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Twitter's Marketing Problem

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Really good essay on what happens to a company when their startup idea is SO GREAT that the founders don't have to work very hard on product-market fit.

This is the best part here:

The only thing that matters is getting to product/market fit…I believe that the life of any startup can be divided into two parts: before product/market fit (call this “BPMF”) and after product/market fit (“APMF”).

When you are BPMF, focus obsessively on getting to product/market fit.

Do whatever is required to get to product/market fit. Including changing out people, rewriting your product, moving into a different market, telling customers no when you don’t want to, telling customers yes when you don’t want to, raising that fourth round of highly dilutive venture capital — whatever is required.

When you get right down to it, you can ignore almost everything else.

...which I take to mean that if product/market fit just falls into your lap (like it did with Twitter) then the company is not as equipped to deal with what happens when suddenly growth slows or stops.

(By the way, the part Greg highlighted comes from Marc Andreessen in 2007.)

 From There Are Two Twitters; Only One is Worth Investing In:

If an advertiser wants to reach someone like me – and they certainly do, given my spending habits – Twitter is by far the best way to find me. Were Twitter able to consistently capture this signal and deliver effective ad units that caught their user’s attention, they could command some of the highest average revenues per user on the Internet.

The problem for Twitter is that getting a user as finely tuned as myself is not at all an easy process. My interests are so easily identified because I constantly edit who I follow to make sure my signal-to-noise ratio is as high as possible. However, this sort of behavior is totally unnatural and overwhelming to a new user. I hesitate to tell others how valuable I find Twitter, simply because I don’t know how to explain to them how to make Twitter as useful to them as it is to me.

The author is right when he revisits this concept:

Nothing has really changed: Twitter continues to know a lot about me and other heavy users, and is figuring out how to monetize that, but there just aren’t enough people like me. I know Twitter is trying to spin MoPub as giving them access to a billion users, but without the data derived from Twitter usage, those billion users and the ad impressions they see are just more undifferentiated inventory; there’s a good reason display ad companies are worth a lot less than social network ones.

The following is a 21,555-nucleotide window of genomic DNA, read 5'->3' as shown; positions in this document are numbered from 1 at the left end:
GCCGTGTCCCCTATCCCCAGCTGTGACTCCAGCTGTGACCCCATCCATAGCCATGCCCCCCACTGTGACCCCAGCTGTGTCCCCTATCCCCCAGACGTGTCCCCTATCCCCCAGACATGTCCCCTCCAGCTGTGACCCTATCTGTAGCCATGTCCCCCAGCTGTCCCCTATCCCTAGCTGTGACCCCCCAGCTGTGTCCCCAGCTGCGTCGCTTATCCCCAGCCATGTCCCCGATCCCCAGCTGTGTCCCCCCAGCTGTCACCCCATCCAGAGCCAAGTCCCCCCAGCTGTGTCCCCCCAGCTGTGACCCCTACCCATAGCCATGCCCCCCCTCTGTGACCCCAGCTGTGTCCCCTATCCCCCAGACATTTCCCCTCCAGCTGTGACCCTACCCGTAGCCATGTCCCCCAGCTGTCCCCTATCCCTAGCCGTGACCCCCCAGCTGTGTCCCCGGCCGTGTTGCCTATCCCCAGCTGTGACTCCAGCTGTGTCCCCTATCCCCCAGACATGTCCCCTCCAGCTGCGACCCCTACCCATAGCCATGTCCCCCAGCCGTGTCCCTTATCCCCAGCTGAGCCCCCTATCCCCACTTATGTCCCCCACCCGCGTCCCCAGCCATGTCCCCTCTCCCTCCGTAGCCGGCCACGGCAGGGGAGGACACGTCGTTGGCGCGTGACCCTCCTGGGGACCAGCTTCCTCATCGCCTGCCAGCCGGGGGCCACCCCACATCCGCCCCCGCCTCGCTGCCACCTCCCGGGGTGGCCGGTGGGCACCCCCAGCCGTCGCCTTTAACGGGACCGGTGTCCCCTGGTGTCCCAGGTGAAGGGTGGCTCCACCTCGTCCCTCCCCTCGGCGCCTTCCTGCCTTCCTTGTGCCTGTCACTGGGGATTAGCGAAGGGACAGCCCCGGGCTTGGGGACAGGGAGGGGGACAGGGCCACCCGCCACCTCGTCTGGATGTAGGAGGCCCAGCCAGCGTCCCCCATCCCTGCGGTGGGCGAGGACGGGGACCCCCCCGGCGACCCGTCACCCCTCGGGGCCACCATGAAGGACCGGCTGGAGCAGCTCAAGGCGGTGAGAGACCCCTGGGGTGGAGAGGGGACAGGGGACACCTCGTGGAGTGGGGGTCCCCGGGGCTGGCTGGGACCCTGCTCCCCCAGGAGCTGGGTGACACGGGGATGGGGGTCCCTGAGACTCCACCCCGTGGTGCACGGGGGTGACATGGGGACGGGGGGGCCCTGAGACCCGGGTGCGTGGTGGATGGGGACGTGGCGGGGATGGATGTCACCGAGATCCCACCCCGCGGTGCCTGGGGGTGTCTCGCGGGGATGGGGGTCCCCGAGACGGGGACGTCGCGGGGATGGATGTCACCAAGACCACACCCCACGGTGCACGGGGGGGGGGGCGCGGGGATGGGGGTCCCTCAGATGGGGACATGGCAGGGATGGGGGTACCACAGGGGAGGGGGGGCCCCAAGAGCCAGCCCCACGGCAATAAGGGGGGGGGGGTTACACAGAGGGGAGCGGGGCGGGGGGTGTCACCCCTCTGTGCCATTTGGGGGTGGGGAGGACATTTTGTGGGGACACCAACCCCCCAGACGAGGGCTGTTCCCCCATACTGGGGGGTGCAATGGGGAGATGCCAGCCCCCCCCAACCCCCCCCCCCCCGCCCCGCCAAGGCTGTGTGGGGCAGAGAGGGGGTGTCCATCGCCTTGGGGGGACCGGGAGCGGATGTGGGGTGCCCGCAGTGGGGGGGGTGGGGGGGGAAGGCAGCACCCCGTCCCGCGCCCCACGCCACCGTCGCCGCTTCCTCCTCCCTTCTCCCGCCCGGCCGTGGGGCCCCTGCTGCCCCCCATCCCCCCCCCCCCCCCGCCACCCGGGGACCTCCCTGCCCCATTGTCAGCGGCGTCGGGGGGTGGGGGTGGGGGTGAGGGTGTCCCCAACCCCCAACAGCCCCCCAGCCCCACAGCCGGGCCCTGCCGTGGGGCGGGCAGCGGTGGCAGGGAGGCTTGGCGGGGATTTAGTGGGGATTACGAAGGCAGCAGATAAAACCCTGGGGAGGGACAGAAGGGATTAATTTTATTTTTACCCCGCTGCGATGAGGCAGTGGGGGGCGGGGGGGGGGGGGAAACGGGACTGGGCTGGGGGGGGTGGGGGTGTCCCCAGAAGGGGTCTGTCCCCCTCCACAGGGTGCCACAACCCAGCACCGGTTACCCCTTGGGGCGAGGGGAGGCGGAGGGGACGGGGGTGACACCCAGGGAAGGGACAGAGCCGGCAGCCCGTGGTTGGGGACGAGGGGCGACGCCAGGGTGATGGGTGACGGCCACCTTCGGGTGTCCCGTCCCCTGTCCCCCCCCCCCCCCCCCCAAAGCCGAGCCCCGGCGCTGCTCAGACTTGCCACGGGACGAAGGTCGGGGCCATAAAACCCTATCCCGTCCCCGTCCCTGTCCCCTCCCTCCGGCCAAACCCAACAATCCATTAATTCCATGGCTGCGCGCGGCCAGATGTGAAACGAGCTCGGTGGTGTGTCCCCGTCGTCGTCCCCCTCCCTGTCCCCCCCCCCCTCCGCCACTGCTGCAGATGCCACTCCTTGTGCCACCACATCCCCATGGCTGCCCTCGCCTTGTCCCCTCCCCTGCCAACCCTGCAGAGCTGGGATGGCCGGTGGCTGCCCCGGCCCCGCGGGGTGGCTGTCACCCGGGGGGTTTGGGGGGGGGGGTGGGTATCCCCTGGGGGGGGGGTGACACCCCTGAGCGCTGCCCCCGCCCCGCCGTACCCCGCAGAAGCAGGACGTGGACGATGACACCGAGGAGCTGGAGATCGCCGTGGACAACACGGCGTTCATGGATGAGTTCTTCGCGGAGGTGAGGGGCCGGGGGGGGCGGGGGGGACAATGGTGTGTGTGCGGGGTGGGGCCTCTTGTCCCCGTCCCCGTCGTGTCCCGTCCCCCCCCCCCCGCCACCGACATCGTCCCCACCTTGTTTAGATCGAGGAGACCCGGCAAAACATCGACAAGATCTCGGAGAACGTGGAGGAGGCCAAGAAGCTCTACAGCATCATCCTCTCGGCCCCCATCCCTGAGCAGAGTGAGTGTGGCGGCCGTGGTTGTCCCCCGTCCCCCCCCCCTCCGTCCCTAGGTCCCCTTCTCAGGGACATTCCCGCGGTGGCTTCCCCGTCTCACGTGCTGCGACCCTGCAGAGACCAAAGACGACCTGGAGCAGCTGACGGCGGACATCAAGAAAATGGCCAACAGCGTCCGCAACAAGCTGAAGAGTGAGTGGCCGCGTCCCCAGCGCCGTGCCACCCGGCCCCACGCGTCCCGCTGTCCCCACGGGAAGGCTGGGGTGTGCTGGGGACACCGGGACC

That's the heart of what ails Twitter right now.

Twitter suffers from not having a SINGLE product-market fit.

It is many things to many people:

An interesting side effect of Twitter’s inability to articulate their core value prop is that anyone and everyone has advice for how they might improve (including me!). Combine that with the fact that Twitter serves so many different use cases – real-time news, de facto RSS reader, public chat, just to name a few – and you have a paralysis of choice not only for new users but also for Twitter’s marketing and onboarding teams.

So why not embrace the complexity? Instead of trying to teach new users how to built a curated follower list, build the lists for them. Don’t call them lists, though; embrace Twitter’s TV connection and make them “channels.” Big basketball game? Go to the basketball channel, populated not with the biggest celebrities but with the best and most entertaining tweeters. Build similar channels for specific teams in all sports. Do the same for Apple, Google, and technology; liberals, conservatives, and politics in general; have channels for the Oscars, the Olympics and so on and so forth. And make them good, devoid of the crap that pollutes most hashtags and search results. If the ideal Twitter experience is achieved with a curated list, then provide curated lists and an easy way to switch among them.